Duplicity Tony Gilroy

Duplicity Tony Gilroy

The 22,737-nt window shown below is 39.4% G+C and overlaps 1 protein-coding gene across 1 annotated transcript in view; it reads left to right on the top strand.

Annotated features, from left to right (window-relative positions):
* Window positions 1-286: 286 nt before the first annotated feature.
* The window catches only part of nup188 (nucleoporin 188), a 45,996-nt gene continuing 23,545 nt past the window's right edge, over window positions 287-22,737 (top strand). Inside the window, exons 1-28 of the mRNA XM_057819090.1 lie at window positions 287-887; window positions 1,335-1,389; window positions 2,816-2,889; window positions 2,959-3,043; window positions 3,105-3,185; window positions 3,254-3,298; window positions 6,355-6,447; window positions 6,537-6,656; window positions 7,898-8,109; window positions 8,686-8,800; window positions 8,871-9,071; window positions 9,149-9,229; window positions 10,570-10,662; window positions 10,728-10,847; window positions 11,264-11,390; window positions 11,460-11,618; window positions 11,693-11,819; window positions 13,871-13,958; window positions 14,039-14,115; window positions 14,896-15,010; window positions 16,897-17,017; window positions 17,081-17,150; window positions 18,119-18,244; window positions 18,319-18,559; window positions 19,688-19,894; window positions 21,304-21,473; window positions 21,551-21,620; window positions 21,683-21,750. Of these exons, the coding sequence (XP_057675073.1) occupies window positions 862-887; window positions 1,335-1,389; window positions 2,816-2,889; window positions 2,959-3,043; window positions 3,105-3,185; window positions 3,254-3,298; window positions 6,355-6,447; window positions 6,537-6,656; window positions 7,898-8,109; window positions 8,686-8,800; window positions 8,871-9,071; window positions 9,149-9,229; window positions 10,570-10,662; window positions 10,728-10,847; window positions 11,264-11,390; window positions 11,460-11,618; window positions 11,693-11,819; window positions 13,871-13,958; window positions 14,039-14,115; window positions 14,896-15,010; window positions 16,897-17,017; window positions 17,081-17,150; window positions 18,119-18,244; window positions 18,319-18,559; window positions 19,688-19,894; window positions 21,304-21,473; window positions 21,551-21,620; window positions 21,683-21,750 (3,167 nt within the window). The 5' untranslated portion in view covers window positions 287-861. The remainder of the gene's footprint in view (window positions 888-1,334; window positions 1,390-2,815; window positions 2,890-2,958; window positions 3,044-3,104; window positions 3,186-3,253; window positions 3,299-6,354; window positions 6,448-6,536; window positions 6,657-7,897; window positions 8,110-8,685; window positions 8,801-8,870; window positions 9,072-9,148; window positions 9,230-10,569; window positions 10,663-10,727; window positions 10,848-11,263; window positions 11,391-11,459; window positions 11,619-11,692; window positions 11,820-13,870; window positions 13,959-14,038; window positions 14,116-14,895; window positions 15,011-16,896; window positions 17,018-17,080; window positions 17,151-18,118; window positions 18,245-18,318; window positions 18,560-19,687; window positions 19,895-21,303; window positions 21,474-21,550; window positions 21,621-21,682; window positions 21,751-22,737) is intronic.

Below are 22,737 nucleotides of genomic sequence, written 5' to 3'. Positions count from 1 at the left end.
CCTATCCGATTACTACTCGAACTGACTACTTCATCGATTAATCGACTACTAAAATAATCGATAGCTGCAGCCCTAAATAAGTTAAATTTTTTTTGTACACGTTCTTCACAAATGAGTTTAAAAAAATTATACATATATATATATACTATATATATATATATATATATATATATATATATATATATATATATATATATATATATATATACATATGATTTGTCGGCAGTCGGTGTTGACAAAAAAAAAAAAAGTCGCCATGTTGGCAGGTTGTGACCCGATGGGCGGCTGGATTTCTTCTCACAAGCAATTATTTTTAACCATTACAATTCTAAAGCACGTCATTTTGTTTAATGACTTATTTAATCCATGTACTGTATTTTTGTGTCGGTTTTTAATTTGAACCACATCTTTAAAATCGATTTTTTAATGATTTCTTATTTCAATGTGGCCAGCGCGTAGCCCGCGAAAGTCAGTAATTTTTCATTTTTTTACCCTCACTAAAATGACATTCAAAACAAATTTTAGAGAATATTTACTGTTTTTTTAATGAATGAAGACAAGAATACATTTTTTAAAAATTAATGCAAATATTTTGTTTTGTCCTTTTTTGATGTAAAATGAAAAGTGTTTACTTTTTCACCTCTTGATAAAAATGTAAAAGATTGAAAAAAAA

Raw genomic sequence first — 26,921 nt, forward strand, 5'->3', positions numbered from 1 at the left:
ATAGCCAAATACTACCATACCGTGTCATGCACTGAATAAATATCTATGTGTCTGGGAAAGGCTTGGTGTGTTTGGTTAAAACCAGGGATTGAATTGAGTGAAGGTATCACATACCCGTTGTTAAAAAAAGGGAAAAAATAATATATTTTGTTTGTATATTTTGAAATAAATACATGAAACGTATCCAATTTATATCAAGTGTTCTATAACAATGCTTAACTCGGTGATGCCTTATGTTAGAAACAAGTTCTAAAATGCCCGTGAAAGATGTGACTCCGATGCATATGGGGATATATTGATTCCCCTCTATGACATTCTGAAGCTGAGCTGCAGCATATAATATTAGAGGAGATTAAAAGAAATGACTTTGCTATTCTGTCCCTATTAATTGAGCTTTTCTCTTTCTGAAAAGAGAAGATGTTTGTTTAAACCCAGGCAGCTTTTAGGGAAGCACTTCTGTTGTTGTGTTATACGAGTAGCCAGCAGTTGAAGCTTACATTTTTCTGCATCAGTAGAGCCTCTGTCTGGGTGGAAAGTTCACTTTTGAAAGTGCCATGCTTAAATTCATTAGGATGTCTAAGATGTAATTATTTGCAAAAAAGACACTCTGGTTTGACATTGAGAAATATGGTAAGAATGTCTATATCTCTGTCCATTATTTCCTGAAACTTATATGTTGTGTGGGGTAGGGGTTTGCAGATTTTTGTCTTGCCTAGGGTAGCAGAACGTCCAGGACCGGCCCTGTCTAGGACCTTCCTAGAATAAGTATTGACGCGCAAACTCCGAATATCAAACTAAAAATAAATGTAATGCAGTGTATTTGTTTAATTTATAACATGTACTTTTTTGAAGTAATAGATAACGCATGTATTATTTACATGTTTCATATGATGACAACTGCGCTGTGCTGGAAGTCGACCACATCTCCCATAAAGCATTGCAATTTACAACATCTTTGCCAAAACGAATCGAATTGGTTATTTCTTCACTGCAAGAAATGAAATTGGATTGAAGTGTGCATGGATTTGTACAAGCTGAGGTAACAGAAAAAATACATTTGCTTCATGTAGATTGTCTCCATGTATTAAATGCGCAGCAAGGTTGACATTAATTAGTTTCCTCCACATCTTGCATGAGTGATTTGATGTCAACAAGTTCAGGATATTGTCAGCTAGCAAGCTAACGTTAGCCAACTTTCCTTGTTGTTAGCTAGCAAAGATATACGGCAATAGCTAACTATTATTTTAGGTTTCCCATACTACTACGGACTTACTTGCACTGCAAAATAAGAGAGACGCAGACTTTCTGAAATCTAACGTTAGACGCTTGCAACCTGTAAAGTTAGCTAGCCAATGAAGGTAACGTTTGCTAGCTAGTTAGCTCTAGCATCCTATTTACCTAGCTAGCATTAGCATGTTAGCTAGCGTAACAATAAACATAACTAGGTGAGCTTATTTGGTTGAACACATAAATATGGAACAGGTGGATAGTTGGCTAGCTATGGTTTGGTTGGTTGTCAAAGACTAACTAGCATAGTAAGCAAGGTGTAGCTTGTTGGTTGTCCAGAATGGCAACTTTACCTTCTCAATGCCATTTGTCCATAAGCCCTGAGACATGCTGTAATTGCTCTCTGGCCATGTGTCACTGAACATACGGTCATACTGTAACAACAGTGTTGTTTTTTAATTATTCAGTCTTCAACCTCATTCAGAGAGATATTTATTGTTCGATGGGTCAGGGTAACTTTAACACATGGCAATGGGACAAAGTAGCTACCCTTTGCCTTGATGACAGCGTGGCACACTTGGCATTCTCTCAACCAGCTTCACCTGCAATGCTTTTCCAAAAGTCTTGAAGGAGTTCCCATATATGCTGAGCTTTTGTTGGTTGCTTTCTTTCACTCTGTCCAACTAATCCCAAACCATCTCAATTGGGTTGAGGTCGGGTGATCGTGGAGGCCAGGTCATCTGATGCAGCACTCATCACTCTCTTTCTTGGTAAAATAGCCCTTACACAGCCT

With a cast of Julia Roberts, Clive Owen, Paul Giamatti, Tom Wilkinson and the writer of Michael Clayton (who also wrote The Cutting Edge) on board, a few things can be ascertained about Duplicity going in. Firstly, it's going to be highly stylized and desperately hip, featuring fast talkers spewing oh-so-clever dialogue with half-smirks and smug aplomb. Secondly, a twist is sure to be around the corner, so as to remind us that what we're watching is sassy and smart. And lastly, the overall message will have anti-capitalist leanings, because Communism is uber-chic in Hollywood right now, as a generalized knowledge of world history isn't necessary on the actor education front. In no way does Duplicity disappoint, given the premise of two undercover operatives (played by Clive and Julia) perpetually manipulating and lying to each other for the sake of global commerce and personal financial security, while trying to develop a relationship. Since they can barely trust each other, spending much of their time playing mind games, their decision to team up for a corporate double-cross involving the cure for male baldness is sure to backfire, or will it? For the audience, there's a bit of fun in not knowing who is telling the truth, or what cards they intend to play, which is where the majority of the charm stems from. Smartly, writer/director Tony Gilroy is aware of this and never tries to make the movie more than it is, settling for a snarky, stylized diversion. Set design matches internal character struggles, with large, formal, sparsely decorated spaces revealing an inner coldness without trust, giving the film the look to support its surface ambitions. There isn't anything beyond that and Gilroy's script tends towards self-congratulation a few too many times, with characters listening to recordings of earlier conversations and remarking on their wittiness. It's unlikely that many will notice, or care, however. Included with the DVD is a commentary track with Tony and John Gilroy where they discuss locations, production and their perceived shortcomings. (Universal)